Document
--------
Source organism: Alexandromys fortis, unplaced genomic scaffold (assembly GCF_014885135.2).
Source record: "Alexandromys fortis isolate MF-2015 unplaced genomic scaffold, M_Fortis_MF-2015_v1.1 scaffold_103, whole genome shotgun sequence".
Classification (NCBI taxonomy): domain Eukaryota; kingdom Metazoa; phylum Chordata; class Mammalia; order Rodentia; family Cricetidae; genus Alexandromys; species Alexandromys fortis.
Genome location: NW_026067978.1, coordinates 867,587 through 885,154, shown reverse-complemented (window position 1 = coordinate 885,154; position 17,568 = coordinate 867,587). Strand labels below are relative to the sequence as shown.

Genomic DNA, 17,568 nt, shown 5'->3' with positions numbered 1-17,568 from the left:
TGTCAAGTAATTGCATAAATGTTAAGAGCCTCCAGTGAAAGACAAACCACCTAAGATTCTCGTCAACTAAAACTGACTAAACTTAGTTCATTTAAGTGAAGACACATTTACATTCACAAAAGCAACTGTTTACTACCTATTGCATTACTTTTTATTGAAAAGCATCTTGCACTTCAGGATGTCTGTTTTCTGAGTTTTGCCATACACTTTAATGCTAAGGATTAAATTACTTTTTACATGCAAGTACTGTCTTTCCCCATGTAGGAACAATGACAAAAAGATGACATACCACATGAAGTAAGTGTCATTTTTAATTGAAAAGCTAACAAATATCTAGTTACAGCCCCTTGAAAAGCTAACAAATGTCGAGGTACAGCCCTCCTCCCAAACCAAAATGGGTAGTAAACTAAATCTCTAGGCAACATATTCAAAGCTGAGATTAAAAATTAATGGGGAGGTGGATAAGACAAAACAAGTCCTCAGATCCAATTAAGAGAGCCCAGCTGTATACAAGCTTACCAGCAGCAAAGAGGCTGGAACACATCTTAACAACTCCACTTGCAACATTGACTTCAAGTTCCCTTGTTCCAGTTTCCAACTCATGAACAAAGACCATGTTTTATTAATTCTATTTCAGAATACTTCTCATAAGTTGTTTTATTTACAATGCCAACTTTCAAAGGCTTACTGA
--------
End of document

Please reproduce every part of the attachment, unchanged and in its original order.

Source organism: Alexandromys fortis, unplaced genomic scaffold (assembly GCF_014885135.2).
Source record: "Alexandromys fortis isolate MF-2015 unplaced genomic scaffold, M_Fortis_MF-2015_v1.1 scaffold_103, whole genome shotgun sequence".
Classification (NCBI taxonomy): domain Eukaryota; kingdom Metazoa; phylum Chordata; class Mammalia; order Rodentia; family Cricetidae; genus Alexandromys; species Alexandromys fortis.
Genome location: NW_026067978.1, coordinates 867,587 through 885,154, shown reverse-complemented (window position 1 = coordinate 885,154; position 17,568 = coordinate 867,587). Strand labels below are relative to the sequence as shown.

Genomic DNA, 17,568 nt, shown 5'->3' with positions numbered 1-17,568 from the left:
TGTCAAGTAATTGCATAAATGTTAAGAGCCTCCAGTGAAAGACAAACCACCTAAGATTCTCGTCAACTAAAACTGACTAAACTTAGTTCATTTAAGTGAAGACACATTTACATTCACAAAAGCAACTGTTTACTACCTATTGCATTACTTTTTATTGAAAAGCATCTTGCACTTCAGGATGTCTGTTTTCTGAGTTTTGCCATACACTTTAATGCTAAGGATTAAATTACTTTTTACATGCAAGTACTGTCTTTCCCCATGTAGGAACAATGACAAAAAGATGACATACCACATGAAGTAAGTGTCATTTTTAATTGAAAAGCTAACAAATATCTAGTTACAGCCCCTTGAAAAGCTAACAAATGTCGAGGTACAGCCCTCCTCCCAAACCAAAATGGGTAGTAAACTAAATCTCTAGGCAACATATTCAAAGCTGAGATTAAAAATTAATGGGGAGGTGGATAAGACAAAACAAGTCCTCAGATCCAATTAAGAGAGCCCAGCTGTATACAAGCTTACCAGCAGCAAAGAGGCTGGAACACATCTTAACAACTCCACTTGCAACATTGACTTCAAGTTCCCTTGTTCCAGTTTCCAACTCATGAACAAAGACCATGTTTTATTAATTCTATTTCAGAATACTTCTCATAAGTTGTTTTATTTACAATGCCAACTTTCAAAGGCTTACTGA